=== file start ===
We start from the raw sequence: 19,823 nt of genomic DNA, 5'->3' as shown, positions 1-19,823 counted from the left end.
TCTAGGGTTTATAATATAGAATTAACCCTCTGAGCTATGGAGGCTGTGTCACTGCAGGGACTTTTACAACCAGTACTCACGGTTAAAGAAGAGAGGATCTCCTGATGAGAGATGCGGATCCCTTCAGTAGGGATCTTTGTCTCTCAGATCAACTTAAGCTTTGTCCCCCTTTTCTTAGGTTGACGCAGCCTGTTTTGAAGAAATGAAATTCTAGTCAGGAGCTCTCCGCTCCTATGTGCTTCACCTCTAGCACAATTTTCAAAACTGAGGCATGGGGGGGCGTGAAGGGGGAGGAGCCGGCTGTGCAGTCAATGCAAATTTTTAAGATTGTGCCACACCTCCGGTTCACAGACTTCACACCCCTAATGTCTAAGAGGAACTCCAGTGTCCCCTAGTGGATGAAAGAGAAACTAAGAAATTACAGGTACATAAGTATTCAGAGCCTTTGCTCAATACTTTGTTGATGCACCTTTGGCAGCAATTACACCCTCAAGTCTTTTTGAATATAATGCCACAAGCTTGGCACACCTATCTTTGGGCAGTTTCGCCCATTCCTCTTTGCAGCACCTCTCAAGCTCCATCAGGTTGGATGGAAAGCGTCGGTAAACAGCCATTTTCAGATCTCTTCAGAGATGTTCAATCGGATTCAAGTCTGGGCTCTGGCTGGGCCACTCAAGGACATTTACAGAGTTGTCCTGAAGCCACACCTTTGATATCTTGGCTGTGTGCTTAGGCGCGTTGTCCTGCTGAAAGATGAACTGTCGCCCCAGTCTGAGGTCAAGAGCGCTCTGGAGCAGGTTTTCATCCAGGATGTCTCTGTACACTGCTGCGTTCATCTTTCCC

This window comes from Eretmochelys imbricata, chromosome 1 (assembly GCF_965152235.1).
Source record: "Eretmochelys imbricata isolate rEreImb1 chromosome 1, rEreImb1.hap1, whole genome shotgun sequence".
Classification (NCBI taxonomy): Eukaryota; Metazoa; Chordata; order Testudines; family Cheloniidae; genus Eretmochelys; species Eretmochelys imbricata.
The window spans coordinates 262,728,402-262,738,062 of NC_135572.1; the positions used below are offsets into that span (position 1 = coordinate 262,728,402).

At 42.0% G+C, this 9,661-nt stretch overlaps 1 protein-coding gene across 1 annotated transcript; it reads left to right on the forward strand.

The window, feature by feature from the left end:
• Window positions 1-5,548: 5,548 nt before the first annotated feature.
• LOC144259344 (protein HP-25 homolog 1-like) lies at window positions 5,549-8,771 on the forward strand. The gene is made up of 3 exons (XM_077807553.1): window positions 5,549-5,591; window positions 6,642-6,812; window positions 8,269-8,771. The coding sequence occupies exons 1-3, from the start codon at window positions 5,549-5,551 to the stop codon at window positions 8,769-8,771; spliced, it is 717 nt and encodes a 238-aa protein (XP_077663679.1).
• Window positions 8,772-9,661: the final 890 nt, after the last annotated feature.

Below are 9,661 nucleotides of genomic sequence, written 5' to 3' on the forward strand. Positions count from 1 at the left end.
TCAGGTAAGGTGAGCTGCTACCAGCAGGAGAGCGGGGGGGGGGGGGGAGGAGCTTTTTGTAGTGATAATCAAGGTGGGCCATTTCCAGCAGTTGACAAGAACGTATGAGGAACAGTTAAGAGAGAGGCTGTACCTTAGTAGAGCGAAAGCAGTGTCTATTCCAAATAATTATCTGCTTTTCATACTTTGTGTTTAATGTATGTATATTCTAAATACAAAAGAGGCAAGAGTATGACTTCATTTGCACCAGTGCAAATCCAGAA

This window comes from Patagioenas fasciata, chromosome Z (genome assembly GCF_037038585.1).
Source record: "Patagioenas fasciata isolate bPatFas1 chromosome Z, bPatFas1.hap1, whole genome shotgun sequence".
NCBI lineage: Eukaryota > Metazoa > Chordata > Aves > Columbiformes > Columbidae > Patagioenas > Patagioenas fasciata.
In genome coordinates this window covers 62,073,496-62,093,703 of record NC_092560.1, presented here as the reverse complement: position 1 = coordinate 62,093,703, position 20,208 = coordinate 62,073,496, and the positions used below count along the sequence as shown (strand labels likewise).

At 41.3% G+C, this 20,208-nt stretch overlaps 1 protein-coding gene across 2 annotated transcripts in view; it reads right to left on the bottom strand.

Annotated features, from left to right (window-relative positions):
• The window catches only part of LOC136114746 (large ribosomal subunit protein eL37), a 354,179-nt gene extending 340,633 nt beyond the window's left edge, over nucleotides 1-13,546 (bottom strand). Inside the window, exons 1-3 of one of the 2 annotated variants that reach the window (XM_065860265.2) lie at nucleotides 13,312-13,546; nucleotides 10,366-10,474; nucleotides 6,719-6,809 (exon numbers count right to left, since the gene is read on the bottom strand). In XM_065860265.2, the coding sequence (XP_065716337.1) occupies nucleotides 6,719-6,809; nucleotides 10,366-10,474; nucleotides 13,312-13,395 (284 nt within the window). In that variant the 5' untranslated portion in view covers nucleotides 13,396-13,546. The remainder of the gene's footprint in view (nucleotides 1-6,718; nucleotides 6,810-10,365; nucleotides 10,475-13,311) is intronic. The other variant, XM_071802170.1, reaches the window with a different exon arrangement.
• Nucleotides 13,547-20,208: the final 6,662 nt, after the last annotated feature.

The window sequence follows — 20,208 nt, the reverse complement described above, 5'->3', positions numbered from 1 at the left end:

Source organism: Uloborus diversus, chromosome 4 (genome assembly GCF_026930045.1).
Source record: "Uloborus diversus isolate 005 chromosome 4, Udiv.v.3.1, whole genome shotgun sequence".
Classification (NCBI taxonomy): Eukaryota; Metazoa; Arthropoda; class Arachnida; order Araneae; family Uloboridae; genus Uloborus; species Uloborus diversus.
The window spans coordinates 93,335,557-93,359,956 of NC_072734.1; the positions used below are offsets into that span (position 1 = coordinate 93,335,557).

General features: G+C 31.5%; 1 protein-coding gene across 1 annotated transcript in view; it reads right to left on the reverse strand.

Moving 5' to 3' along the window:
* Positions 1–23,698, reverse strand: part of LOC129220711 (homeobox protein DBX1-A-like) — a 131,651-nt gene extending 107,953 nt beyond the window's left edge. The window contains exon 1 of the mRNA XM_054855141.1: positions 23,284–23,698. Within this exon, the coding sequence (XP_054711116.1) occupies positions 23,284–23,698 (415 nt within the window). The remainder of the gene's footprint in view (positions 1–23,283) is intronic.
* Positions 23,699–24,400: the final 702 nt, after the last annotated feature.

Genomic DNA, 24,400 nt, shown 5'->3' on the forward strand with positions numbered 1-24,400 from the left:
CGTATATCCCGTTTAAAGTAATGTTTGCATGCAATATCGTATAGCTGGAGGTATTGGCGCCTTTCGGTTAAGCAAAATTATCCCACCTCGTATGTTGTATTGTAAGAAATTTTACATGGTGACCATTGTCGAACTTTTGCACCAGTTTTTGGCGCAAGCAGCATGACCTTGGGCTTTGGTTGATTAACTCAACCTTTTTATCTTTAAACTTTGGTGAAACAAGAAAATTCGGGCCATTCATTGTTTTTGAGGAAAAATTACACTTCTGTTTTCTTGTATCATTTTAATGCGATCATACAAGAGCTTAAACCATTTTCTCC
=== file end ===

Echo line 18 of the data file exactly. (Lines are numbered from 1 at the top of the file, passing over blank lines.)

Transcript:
At 41.3% G+C, this 20,208-nt stretch overlaps 1 protein-coding gene across 2 annotated transcripts in view; it reads right to left on the bottom strand.